By David Crumpler Fri, Oct 24, 2014 @ 6:52 pm in Florida Times-Union
The See the Girl Summit Friday focused on child sex trafficking, which one expert described as existing “at a crisis level” in the United States.
Hosted by the Delores Barr Weaver Policy Center, the conference at the Main Library in downtown Jacksonville included workshops on counseling and intervention strategies, advocacy and activism and research practices.
It brought together nearly 250 people, including at-risk girls, social workers, mental health professionals, teachers and advocates for girls, according to Blythe Duckworth, senior project manager at the policy center.
The day began with a keynote speech by Malika Saada Saar, founder and executive director of the Rights4Girls project in Washington. She also worked to shut down Craigslist ads that led to child trafficking.
“We rarely talk about girls at the margins,” Saar said in an interview later. The human rights lawyer prefers the term to “at risk,” but in either case, these girls are the ones most vulnerable to child trafficking and sexual violence, she said.
“Often the attitude is that, except for teen pregnancy, our girls are OK,” she said.
Her organization’s focus is “girls and violence in the United States,” Saar said, “and it’s important to be able to correctly name and frame these issues. Otherwise, we don’t move forward with policy reform. It starts in the public square, and a conference like this is an excellent way to start those conversations.”
The group advocates to nullify child prostitution laws “and reframe who the girls are,” Saars said. “They are victims of child rape. They are not victims of child prostitution.”
Audrey Morrissey, associate director of My Life My Choice, a Boston-based organization, was the first survivor in Massachusetts to mentor commercially sexually exploited girls. The My Life My Choice prevention curriculum is now used in 24 states.
In their workshops, she and Lisa Goldblatt Grace, the group’s co-founder and director, included strategies for supporting survivors.
“We talk about the importance of pairing survivors with young people who are being exploited,” Morrissey said.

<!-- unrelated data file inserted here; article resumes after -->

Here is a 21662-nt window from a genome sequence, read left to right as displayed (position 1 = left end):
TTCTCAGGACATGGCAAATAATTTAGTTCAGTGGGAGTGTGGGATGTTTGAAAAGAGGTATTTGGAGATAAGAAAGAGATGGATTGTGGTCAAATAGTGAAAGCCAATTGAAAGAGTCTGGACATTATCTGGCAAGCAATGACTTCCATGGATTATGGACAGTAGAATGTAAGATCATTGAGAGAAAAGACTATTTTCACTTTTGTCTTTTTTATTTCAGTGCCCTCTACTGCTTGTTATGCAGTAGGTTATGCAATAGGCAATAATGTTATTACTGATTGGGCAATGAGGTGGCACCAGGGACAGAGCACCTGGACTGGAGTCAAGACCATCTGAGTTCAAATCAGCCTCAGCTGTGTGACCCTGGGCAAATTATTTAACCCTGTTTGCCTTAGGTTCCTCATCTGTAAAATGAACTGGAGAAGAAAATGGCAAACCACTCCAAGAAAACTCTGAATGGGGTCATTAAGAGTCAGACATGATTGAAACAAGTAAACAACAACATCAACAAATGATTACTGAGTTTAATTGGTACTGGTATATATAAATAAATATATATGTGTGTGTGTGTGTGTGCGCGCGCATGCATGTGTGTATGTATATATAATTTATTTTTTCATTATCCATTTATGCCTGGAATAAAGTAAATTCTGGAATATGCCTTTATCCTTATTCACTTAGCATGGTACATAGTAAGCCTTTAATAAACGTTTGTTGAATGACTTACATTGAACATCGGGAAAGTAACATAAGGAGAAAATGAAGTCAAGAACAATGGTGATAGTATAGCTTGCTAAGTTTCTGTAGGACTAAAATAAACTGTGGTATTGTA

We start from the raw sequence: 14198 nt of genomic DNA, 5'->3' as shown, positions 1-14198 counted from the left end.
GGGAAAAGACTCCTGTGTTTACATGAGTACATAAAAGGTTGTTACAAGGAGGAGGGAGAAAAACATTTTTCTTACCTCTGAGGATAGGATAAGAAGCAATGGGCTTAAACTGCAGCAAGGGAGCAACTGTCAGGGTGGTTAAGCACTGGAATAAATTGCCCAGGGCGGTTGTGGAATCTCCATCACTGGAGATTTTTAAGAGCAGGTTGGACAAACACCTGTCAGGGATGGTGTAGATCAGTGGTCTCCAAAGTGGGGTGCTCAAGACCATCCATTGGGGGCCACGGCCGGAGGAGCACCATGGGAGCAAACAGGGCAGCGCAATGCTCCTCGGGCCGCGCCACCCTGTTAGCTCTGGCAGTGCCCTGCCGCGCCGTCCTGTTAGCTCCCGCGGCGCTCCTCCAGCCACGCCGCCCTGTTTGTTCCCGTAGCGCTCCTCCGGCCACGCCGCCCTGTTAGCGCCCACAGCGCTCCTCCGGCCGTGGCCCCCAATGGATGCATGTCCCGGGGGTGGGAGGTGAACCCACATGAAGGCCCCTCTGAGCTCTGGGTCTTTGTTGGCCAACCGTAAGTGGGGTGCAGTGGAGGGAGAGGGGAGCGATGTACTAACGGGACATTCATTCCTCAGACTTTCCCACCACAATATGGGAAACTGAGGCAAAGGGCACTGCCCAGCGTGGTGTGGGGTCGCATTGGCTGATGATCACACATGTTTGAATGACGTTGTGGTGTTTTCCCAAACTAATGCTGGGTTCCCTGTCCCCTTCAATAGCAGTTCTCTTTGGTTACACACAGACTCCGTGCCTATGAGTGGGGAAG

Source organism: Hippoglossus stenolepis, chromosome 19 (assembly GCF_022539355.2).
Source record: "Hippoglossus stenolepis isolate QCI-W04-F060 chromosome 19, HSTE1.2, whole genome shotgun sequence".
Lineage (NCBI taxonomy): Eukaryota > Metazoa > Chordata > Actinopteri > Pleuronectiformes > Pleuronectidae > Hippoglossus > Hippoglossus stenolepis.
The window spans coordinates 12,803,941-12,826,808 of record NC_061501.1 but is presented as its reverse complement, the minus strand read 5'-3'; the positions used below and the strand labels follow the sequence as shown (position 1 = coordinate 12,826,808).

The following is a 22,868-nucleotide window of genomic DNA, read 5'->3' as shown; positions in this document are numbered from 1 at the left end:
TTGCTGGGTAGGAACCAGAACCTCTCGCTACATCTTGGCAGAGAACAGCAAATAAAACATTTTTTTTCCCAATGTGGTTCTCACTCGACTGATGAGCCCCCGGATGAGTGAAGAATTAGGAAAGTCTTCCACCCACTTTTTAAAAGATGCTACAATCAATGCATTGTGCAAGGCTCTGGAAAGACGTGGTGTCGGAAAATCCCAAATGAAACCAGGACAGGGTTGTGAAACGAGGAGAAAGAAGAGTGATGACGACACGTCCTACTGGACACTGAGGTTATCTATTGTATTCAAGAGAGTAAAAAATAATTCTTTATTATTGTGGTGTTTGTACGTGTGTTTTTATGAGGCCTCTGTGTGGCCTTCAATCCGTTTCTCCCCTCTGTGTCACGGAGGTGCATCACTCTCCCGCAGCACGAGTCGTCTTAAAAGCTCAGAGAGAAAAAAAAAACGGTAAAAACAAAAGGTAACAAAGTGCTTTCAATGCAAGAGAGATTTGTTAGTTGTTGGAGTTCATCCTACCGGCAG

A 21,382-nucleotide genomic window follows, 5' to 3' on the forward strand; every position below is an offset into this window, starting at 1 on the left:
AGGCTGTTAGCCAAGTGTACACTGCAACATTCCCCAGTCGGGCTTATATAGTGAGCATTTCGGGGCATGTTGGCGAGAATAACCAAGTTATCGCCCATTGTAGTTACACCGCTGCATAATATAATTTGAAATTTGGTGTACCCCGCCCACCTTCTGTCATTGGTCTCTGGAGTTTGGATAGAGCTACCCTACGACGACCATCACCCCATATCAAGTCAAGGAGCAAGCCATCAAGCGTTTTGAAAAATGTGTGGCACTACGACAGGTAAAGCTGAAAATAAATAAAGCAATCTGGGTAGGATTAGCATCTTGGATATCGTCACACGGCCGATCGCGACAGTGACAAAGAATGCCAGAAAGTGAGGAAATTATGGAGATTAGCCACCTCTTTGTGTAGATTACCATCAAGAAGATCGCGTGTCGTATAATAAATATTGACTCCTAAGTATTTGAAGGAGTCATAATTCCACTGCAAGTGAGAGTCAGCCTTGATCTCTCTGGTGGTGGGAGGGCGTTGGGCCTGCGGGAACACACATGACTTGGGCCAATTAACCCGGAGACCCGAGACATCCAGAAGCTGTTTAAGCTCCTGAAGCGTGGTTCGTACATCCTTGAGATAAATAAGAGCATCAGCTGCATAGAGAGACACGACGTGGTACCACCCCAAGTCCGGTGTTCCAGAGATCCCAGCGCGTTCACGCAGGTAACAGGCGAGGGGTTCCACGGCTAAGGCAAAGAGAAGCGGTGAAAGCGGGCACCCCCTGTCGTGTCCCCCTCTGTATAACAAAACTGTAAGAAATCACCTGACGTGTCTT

“They get to hear about real experiences from three to four survivors in the course of the curriculum. It’s very powerful. It gives them someone to identify with.”
Kate Price, a child sexual abuse and exploitation survivor, addressed risk factors associated with commercial sexual exploitation, and the complexities of recovery in her workshop “Longing to Belong.”
Studies show that exploited children often leave and return seven to 10 times before they successfully break the cycle. Breaking that cycle, she said, “is a process, not an event.”
Growing up in poverty, “I was told this was normal, what was happening to me,” said Price, who is now a project associate at the Wellesley Centers for Women at Wellesley College, and a survivor advocate.
Child sexual exploitation “has been happening for a very long time and it continues to go under the radar,” she said.
But Price offered her audience these encouraging words: “It takes one caring relationship with an adult to make a difference in the child’s well-being.”
And these: “I have seen tremendous change in the way we are dealing with commercial sexual exploitation, and I am grateful for the Delores Barr Weaver Policy Center for furthering the conversation.”
The Delores Barr Weaver Policy Center, designed to help at-risk girls, opened in April 2013. The nonprofit center was established with funding support from Weaver, a longtime advocate for girls and young women. The center conducts research, develop programs, provide training for people who work with at-risk girls and advocate for supportive policies and practices.
David Crumpler: (904) 359-4164